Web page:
After four highly experienced mountaineers were killed by avalanches last week, it may be time to ask the question – how many more people have to be killed by an avalanche before something changes?
Each one of those four lives meant something to someone, somewhere, yet with each passing death the reaction that this is just part of the risk we take as mountain dwellers seems like an excuse to allow the situation to continue unabated.
This past weekend was a prime example.
Barely 24 hours after news broke that three of the world’s best mountaineers died in an avalanche on Howse Peak another party of three got caught in an avalanche in Yoho National Park.
Parks Canada visitor safety specialists were able to rescue the group, however one man suffered critical injuries and died in hospital the following day.
A special bulletin was issued by Parks Canada on April 20 following the fatal avalanches to warn others of the heightened avalanche risk, however it didn’t seem to stop a lot of people from heading out the door the very next day.
Since the beginning of January, there have been six avalanche fatalities in four separate incidents in Banff and Yoho National Parks, according to Parks Canada.
To put that in perspective, over the past 10 years avalanches have killed an average of 13.2 people across Canada every year, according to Avalanche Canada.
There could be any number of reasons for the sudden spike in avalanche fatalities we’ve seen this year, from an increase in the number of people venturing into the backcountry to plain old bad luck, but whatever the reason is we shouldn’t just write it off as an anomaly. We shouldn’t chalk it up as part of the lifestyle out here and ignore it.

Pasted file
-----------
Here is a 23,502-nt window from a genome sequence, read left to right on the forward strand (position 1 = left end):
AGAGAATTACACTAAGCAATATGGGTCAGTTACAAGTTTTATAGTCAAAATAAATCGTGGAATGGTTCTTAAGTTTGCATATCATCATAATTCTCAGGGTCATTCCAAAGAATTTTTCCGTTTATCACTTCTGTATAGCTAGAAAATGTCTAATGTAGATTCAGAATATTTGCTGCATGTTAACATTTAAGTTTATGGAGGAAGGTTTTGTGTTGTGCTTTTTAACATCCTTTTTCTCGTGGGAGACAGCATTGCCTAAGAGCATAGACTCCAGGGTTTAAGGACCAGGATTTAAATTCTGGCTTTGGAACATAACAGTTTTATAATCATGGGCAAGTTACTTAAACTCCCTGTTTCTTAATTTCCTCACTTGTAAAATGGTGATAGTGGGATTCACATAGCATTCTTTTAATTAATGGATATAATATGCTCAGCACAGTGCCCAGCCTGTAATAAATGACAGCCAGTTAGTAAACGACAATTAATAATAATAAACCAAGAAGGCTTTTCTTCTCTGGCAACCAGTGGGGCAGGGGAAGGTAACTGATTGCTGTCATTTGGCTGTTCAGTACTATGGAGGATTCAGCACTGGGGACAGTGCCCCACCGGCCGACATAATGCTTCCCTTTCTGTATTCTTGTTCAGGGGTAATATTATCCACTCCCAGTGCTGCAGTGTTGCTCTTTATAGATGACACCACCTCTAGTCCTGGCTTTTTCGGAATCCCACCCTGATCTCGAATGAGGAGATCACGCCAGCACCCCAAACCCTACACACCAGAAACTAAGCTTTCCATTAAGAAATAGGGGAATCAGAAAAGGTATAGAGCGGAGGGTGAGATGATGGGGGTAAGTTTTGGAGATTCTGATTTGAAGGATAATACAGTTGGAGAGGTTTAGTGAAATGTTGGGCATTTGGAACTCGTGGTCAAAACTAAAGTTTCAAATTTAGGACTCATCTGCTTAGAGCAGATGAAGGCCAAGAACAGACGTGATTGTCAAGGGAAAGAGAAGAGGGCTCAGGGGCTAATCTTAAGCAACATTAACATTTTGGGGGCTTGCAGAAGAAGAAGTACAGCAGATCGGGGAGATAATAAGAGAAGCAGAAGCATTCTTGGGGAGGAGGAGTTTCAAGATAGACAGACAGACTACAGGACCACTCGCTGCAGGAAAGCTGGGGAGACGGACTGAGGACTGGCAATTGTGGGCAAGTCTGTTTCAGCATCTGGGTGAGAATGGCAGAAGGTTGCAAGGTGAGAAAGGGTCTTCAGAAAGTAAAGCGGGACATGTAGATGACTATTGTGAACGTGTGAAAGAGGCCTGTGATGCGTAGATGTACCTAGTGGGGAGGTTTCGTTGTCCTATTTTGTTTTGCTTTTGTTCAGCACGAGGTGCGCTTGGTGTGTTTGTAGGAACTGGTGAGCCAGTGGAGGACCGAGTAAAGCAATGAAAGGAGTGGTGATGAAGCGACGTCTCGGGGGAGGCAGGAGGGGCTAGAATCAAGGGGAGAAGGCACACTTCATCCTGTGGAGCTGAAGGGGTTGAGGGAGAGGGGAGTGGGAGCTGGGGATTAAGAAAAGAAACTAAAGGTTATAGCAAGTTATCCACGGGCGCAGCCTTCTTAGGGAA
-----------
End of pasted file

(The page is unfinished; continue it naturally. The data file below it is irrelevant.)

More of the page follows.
Just imagine for a second if six people drowned in the Bow River over the course of the summer – the outcry would be enormous and for good reason.
In a society where we try to limit risk, it’s shocking that six deaths in four months seems to be brushed aside as if it is just part of doing business in the backcountry.
That type of attitude not only discounts those who lost their lives this year, it also sets a dangerous precedent that dying in the backcountry is an acceptable risk – which it is not.
Instead of accepting what has happened as par for the course, we should seize this moment to try and learn from our mistakes and find solutions that work for everyone – solutions that improve safety and save lives.
Whether that’s through more rigorous data collection about the number of people in the backcountry, better funding for Avalanche Canada, or dare we say it, some sort of backcountry permit system – something needs to change.
This weekend Avalanche Canada will issue its final forecast and bulletin for the backcountry of the Rocky Mountains, yet the risk and possibility of a slide will continue to exist in this region for several more weeks.
Many backcountry enthusiasts, of course, will resist a more rigorous system, and argue they are well aware of the risks they take and do so with eyes wide open.
While that might be true, when it comes to public safety, it isn’t about any one person’s awareness or skill set. Three of the best alpinists in the world died last week in our backyard. They were well aware of the risk and skilled enough to reach the top of a difficult route, but chose not to wear avalanche transcievers – a decision that wouldn’t have changed the outcome of what happened, but would have helped visitor saftey specialists recover their bodies faster and reduce thier risk in the process.
If it’s true that more and more people believe putting their life at risk is an acceptable way to recreate, then it’s clear we’re entering a new phase in our mountain culture, one that is only likely to lead to more tragedy.
Instead of accepting this sitting down, we should see the tragic events of the past week as wake up call to reevaluate what we value in life and look at how we manage risk in the backcountry because there’s a lot more to life than exploring the mountains.